Data-Driven Marketing: Using Data to Inform Your Content Strategy -

Data-Driven Marketing: Using Data to Inform Your Content Strategy -

Well, this is the last video in the series and probably the most exciting one to record. And as stated, the last five videos have been a recap of the 2021 State of Digital Content report that was published in April by the Altimeter group. In the following video, I discuss data-driven marketing when building a content strategy. For more videos like this, please subscribe to my YouTube channel.

The Altimeter Report asks the question about data-driven marketing. They ask, “What sources of data do you use to create content?” And, the answers are varied:

This data is interesting on so many levels when it comes to data-driven marketing. The fact that marketers are actually using data is a good sign of what’s to come in the future. Here’s a breakdown of what I learned.

Using Google Analytics or other website analytics platform like Adobe Experience Cloud is an excellent source of data to use for content marketing and building a content strategy for your brand. Google Analytics provides extremely valuable insights as it relates to user behavior, engagement on specific web properties and the basics of page view and monthly website visitors.

They also provide data around content consumption at the page level which provides insights into what type of content web users prefer on the website. More importantly, they provide interest based insights based on users search behavior and the websites they have spent time on prior to being on yours.

Pulling data from existing social media platforms is table stakes at this point in 2021. Using social analytics to understand your communities isn’t difficult at all. Even if you don’t have a publishing platform like Sprinklr, Sprout Social, or Khoros, you can still pull content performance and engagement data natively from the platforms.

Data driven marketing has never been this easy. By simply publishing content and tracking the post copy, creative, and audiences if you’re using paid, you can start to piece together what type of content, narrative, and story angles truly resonate with your audience. Social media platforms also provide audience data (demographics and psychographics to an extent) of those who follow your brand online.

One of the benefits of using primary research is that you can ask very focused questions about an audience and/or their preferences.

For example, you can survey a panel of software developers to better understand what languages they are using when hey are writing code and/or which platforms they are building the code on. Based on their answers, you can build a content strategy tailored to their interests, preferences and characteristics. You can also combine primary research with social analytics and/or website analytics to validate those answers and provide additional insights for your data-driven marketing efforts.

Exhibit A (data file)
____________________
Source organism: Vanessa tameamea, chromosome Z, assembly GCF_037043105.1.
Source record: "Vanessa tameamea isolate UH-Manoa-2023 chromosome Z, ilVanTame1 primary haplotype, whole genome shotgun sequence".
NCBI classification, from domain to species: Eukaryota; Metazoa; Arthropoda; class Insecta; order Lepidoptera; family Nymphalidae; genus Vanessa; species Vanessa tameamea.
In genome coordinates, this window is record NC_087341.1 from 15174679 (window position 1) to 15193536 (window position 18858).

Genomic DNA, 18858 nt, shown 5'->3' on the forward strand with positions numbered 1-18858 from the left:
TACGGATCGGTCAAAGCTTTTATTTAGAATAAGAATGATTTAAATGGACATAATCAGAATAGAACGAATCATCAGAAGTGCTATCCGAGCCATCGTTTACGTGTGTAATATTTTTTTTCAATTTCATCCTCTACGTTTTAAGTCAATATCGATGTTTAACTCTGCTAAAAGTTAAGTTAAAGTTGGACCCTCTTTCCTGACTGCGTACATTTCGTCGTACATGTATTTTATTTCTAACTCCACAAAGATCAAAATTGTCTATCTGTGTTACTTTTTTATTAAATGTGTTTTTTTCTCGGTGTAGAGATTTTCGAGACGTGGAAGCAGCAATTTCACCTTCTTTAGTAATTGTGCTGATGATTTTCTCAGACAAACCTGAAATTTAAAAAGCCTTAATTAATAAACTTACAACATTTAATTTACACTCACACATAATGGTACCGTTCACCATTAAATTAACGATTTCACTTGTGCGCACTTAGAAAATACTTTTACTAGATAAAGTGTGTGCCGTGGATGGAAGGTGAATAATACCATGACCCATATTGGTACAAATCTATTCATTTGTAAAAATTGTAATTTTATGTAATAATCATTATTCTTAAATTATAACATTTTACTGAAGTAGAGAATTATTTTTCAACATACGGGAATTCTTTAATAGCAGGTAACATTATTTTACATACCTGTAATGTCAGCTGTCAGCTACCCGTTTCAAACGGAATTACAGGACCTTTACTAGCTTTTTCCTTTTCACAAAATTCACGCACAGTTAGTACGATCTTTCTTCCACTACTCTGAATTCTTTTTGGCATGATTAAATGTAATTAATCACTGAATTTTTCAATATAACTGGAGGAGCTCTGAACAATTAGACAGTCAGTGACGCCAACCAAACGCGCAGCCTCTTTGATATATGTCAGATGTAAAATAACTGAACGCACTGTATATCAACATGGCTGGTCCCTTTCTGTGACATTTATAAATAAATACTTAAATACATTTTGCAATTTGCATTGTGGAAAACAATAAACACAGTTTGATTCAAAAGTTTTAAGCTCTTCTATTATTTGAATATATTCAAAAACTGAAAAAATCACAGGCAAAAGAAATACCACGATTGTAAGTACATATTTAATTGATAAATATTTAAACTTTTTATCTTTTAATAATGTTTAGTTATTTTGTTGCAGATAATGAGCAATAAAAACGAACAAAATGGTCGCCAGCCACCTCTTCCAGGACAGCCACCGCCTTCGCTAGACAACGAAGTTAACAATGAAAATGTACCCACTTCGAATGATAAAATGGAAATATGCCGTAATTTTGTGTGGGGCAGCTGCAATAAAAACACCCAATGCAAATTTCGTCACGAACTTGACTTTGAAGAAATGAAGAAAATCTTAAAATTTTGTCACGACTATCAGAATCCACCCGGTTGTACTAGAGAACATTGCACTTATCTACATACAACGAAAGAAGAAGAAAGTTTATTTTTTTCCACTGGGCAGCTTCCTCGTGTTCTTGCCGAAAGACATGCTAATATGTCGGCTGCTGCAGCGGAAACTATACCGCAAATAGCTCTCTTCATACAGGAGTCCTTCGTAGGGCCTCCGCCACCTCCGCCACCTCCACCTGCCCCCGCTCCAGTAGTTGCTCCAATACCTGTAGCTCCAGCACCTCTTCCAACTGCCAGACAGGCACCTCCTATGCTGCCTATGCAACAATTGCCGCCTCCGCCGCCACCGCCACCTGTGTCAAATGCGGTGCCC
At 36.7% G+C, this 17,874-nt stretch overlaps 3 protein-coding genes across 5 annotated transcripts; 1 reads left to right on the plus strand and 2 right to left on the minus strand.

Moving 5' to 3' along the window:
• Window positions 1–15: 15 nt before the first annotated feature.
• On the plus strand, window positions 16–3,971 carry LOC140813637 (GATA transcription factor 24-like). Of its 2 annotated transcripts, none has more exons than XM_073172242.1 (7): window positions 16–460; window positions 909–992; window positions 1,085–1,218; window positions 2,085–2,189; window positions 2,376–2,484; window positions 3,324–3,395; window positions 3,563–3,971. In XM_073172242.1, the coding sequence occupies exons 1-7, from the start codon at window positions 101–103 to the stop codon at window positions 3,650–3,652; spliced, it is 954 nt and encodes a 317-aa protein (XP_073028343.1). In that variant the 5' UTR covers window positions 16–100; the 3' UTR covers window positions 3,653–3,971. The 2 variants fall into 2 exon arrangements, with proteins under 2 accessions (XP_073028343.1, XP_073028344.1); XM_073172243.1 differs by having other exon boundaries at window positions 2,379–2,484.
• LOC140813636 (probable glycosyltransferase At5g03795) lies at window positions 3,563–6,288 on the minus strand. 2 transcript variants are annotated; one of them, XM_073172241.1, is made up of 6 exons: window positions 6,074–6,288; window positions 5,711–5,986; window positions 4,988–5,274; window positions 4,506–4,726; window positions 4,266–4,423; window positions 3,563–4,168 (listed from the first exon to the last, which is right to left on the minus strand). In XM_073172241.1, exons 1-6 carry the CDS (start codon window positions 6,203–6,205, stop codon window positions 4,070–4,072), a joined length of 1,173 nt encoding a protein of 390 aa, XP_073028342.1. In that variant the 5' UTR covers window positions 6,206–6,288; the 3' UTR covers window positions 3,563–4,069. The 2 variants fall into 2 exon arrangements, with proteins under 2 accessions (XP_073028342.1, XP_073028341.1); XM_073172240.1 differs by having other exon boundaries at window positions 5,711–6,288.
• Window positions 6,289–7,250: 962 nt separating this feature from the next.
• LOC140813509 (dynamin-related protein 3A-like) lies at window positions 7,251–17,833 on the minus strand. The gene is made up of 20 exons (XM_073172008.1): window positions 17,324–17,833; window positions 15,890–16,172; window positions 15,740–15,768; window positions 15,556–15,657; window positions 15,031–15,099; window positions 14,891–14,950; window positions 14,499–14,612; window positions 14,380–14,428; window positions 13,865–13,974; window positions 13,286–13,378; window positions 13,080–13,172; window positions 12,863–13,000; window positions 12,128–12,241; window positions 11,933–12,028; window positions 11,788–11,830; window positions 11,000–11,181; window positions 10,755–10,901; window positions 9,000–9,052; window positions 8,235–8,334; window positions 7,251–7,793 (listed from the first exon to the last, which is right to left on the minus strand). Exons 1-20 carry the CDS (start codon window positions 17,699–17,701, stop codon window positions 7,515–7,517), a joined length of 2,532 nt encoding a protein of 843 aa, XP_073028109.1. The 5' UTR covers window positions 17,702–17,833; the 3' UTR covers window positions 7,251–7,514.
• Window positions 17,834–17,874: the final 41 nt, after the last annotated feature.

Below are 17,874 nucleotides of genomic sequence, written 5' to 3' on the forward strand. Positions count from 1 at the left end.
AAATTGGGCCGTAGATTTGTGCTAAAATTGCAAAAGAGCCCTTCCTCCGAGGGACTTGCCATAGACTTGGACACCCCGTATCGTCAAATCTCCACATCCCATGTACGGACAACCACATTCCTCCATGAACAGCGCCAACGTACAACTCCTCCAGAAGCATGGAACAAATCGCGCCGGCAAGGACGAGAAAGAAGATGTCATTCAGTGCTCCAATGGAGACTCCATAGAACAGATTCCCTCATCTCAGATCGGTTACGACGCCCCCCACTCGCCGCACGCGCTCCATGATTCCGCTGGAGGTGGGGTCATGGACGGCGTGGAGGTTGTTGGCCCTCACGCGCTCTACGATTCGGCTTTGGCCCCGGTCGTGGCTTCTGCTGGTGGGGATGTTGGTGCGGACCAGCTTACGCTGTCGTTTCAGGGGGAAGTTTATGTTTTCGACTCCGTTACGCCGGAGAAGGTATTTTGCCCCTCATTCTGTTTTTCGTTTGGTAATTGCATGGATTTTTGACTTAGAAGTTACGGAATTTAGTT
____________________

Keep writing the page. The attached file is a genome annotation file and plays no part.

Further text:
Another example is surveying the same panel to see which types of content they prefer to consume when researching information. Do they prefer social media? Or, do they like to spend time in Reddit or Github forums or are they open to downloading white papers or e-books in order to access the information that they are looking for. These are actionable insights that you can use today.

Years ago, I had to figure out how to hard reset my iPhone 4. So I went to Google and I typed in “how to reset iPhone 4”. I found verbatim search results that linked me directly to Apple’s social community. I had the answer I was looking for within less than 30 seconds..

Imagine pulling up the transcripts from every customer who calls into customer support, asks a question in a community, or is interacting with a chat bot on the website. And then using those transcripts to create long-form content with that exact language on the blog, or a new thread in the customer support community. This is an example that is much bigger than just data-driven marketing. This starts to hit on cost savings by decreasing calls to the call center and building visibility for your website in the search results.

It’s unclear in the Altimeter study what they mean by third-party databases.

I would hope that they are referring to audience analytics platforms like Audiense, Affinio, Helix or Brandwatch. Sadly according to the Altimeter Study, only 23% are using social data of this type to inform content. As much as I am disappointed in the report, I look at it as an an opportunity. If you work in marketing, PR or other communications function, I would suggest spending time reading this post on audience analysis to understand how to use audience interests, characteristics and conversation to inform content.

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